Textured implants have their own set of problems. Most commonly, curtaining (a waviness of the breast implant visible and able to be felt through the skin) is very prevalent. To try to avoid this, some doctors use an “anatomic” implant that is flatter on the upper portion and then overinflate the implant. Even these textured implants are more likely to have curtaining. Also, one can feel the rough texture of the implant under the skin, especially in thin patients. Textured implants may have some advantage in special situations since they stick to the surrounding tissues like Velcro. Patients with breast cancer and with implant pocket positioning problems benefit from textured implants.

The Procedure

Using general anesthesia, the patient’s skin is sterilized as much as possible with an iodine gel. Sterile technique is used and an incision is placed in a pre-determined spot. Through this incision, electrocautery and blunt dissection are used to make a pocket underneath the pectoralis major muscle. This usually extends from the inframammary fold inferiorly to the second rib superiorly. Laterally, the space extends from the anterior axillary line (an imaginary line from the armpit) to the edge of the sternum. No muscle is cut but the inner inferior attachments of the pectoralis muscle are released to minimize movement of the implant with contraction of this muscle.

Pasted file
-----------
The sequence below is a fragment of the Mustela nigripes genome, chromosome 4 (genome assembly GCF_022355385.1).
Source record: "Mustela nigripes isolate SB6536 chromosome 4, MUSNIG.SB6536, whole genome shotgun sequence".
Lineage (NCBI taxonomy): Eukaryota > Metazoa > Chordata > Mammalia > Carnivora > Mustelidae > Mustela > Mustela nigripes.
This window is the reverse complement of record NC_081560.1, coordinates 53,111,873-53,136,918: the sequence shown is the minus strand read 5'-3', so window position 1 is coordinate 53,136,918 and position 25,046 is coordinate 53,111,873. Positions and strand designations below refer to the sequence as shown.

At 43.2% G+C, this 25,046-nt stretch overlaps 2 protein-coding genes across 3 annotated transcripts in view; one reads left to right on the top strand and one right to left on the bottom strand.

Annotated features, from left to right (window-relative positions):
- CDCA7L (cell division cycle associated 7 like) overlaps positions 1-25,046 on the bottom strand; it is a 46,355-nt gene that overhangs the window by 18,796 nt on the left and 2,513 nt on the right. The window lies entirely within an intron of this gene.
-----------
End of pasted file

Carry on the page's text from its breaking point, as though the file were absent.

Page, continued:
At this point, electrocautery is used to achieve hemostasis (stop bleeding). The pocket is washed with antibiotic solution and 12-hour pain medicine is infiltrated into the tissues to decrease post-op discomfort.